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"Worn to be Wild" Comes to the Chrysler

A Journey of Function and Freedom Told by the Black Leather Jacket

NORFOLK, Va. – (September 8, 2014) – The Chrysler Museum of Art chronicles the wild evolution of one of the most iconic fashion items in history during Worn to be Wild: The Black Leather Jacket, opening to the public on October 3, 2014. Admission is free.

Organized by EMP Museum, Seattle, in partnership with the Harley-Davidson Museum, Milwaukee, the exhibition showcases more than 50 leather jackets worn by motorcycling enthusiasts, World War II fighter pilots, rock stars, celebrities and fashion icons.

Among those featured will be the first leather jacket made by Harley-Davidson in 1929, as well as other jackets from the early riding era. Hollywood will be prominently featured in the collection with jackets worn by Elvis, Arnold Schwarzenegger (Terminator 2), Rooney Mara (The Girl with the Dragon Tattoo), Harry Shearer (This is Spinal Tap), Sid Vicious, Fergie and more.

Fashion will also take center stage in the exhibition. Haute couture as contemporary art will be represented with jackets by world-renowned designers Gianni Versace and Jean Paul Gaultier, as well as one by Jeremy Scott adorned with a Keith Haring print.

"Worn to Be Wild is an exhibition that appeals to an extraordinarily wide range of audiences in our community, from the military and American history buffs to bikers and fashionistas," Chrysler curator Jeff Harrison said. "It is a show that is both historical and hip, with built-in crowd appeal."

A bonus to the special exhibition is the loan of a fur-collared leather jacket worn by Gen. Douglas MacArthur. The Korean War-era outerwear was a gift from the U.S. Navy to the Army leader and is on view courtesy of the MacArthur Memorial in Norfolk.

In addition to jackets, the exhibition will feature two classic Harley-Davidsons, a vintage 1920 Model J and a 1956 Model K owned by Elvis Presley. Another Harley will be onsite to provide the perfect backdrop for visitors' photos.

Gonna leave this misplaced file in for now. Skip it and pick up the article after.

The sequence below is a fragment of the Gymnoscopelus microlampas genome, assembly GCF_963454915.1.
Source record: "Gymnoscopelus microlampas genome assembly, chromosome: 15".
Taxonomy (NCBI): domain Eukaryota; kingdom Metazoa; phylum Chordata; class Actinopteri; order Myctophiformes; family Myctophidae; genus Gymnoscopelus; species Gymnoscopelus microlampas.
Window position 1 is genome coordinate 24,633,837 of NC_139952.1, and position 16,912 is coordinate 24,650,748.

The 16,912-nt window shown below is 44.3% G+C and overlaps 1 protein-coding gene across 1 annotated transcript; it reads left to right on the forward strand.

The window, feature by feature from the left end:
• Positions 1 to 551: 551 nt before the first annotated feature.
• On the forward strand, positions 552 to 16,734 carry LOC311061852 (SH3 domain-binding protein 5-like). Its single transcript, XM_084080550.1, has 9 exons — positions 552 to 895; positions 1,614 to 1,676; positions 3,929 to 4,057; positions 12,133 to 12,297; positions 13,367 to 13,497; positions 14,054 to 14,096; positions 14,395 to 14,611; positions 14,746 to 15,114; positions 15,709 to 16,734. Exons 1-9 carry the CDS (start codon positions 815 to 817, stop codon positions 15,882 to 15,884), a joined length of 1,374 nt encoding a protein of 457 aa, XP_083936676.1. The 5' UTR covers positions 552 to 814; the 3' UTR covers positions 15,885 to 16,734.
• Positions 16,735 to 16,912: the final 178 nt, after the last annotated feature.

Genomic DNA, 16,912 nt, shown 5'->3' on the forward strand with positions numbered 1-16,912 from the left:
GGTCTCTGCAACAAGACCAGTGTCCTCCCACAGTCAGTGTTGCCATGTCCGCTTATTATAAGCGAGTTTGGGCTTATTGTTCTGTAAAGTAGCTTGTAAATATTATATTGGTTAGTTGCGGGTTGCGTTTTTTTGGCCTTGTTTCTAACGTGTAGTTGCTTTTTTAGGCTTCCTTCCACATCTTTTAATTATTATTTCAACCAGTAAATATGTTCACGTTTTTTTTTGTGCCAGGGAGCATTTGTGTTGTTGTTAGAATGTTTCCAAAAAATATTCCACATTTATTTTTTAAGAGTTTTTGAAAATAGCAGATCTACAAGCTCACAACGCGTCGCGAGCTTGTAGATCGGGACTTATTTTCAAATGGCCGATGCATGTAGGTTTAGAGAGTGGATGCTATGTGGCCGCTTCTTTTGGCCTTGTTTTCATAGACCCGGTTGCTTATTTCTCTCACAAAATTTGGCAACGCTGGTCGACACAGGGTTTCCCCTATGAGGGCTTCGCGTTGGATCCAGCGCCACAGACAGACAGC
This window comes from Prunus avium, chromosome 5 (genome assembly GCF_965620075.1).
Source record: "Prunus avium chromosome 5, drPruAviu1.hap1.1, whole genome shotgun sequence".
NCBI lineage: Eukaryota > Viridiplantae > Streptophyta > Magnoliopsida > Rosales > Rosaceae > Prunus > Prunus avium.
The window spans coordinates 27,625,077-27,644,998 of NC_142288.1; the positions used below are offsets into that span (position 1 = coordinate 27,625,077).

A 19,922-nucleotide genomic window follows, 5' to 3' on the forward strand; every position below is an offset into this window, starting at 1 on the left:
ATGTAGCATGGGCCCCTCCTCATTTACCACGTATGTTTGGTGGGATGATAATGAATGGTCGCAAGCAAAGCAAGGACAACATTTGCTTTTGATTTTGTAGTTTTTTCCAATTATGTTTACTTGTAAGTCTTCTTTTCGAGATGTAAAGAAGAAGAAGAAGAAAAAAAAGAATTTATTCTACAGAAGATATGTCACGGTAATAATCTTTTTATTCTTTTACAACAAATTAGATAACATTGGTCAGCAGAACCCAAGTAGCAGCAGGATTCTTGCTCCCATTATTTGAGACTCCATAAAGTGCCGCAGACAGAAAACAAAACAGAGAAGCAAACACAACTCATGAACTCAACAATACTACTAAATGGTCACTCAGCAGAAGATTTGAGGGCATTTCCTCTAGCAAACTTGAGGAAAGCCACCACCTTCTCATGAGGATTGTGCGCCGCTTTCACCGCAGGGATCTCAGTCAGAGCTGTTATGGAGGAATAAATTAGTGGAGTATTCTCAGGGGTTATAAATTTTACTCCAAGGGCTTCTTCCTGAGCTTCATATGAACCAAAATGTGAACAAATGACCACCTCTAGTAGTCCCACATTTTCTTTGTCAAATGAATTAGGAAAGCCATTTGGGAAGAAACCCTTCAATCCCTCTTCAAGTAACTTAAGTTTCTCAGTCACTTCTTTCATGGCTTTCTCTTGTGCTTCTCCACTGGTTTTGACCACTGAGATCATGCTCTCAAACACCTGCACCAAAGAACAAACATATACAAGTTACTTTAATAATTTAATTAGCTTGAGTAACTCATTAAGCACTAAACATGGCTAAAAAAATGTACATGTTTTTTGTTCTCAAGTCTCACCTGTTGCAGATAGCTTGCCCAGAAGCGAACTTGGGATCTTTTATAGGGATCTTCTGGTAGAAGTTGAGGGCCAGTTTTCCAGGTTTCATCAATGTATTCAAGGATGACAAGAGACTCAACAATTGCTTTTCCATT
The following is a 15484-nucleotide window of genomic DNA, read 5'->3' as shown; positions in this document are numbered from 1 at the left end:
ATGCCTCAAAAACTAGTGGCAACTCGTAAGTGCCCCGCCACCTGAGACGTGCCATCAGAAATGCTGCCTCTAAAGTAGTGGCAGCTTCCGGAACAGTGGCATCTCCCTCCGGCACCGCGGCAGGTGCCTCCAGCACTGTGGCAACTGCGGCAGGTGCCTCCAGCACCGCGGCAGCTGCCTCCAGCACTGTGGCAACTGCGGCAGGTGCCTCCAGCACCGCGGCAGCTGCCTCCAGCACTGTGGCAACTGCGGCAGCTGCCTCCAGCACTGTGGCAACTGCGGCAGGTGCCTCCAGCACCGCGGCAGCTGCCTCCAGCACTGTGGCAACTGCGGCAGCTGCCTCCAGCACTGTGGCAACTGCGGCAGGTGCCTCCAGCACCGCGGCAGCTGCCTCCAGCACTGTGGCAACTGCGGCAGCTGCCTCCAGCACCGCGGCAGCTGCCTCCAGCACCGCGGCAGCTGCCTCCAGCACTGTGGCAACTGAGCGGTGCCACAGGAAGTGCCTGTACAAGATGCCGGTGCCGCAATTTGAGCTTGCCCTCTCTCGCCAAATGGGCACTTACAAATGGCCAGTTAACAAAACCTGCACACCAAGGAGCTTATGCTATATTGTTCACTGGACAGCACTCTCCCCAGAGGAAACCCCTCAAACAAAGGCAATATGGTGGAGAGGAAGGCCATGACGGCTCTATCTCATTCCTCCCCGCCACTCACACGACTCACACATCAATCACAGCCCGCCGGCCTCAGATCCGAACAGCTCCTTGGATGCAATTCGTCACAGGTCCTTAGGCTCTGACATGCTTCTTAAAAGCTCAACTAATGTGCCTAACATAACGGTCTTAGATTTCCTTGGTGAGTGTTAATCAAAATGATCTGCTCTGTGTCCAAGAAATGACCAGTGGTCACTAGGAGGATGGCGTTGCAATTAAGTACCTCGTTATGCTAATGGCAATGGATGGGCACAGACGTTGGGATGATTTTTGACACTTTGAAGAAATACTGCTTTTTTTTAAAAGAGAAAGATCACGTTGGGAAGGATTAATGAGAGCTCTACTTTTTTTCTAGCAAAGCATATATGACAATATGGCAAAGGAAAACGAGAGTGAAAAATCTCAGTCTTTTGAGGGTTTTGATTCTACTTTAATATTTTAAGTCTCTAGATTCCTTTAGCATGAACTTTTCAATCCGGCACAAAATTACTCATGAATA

The celebration begins with a preview party exclusively for Museum Members on October 2. Jim Fricke of the Harley-Davidson Museum, who organized the show, kick starts the evening with a special lecture, then things will shift into high gear with live music from The Bartones.

At Family Day on Nov.r 8, visitors can make a motorcycle or design a leather jacket. And Third Thursdays will also take a wild spin with an Oct.16 lecture by curator Jeff Harrison about Renegades and Rock 'n' Roll and a December 18 fashion-forward event with edgy performances. Throughout the run of the show, Worn to Be Wild Wednesdays feature 1 p.m. Gallery Talks about the exhibition, and The Museum Shop features show-themed souvenirs.

Worn to be Wild is on view at the Chrysler through Jan. 4, 2015. Admission to the exhibition and the Museum are free.

About EMP Museum
EMP is a leading-edge, nonprofit museum, dedicated to the ideas and risk-taking that fuel popular culture. With its roots in rock 'n' roll, EMP serves as a gateway museum, reaching multigenerational audiences through our collections, exhibitions, and educational programs, using interactive technologies to engage and empower our visitors. At EMP, artists, audiences, and ideas converge, bringing understanding, interpretation, and scholarship to the popular culture of our time. EMP is housed in a 140,000 square-foot Frank O. Gehry-designed building. This spectacular, prominently visible structure has the presence of a monumental sculpture set against the backdrop of the Seattle Center.

About the Chrysler Museum of Art
The recently expanded Chrysler Museum of Art is one of America's most distinguished mid-sized art museums, with a nationally recognized collection of more than 30,000 objects, including one of the great glass collections in America. The core of the Chrysler's collection was given to the Museum by Walter Chrysler, Jr., an avid art collector who donated thousands of objects from his private collection to the Museum. In the years since Chrysler's death in 1988, the Museum has dramatically expanded its collection and extended its ties with the Norfolk community.

In 2011, the Chrysler opened a full-service glass studio to tie with a 560-pound capacity glass furnace, a full hot shop, a flameworking studio, nine annealing ovens, and a coldworking shop. In addition, the Chrysler Museum of Art also administers two historic houses in downtown Norfolk: the Moses Myers House and the Willoughby-Baylor House.

The Chrysler Museum of Art, One Memorial Place, Norfolk, and its Perry Glass Studio at 745 Duke St., are open to the public Tuesday through Sunday. The Historic Houses on East Freemason Street are open weekends.

General admission is free at all venues.

Contact Virginia Hilton
(757) 340-7425

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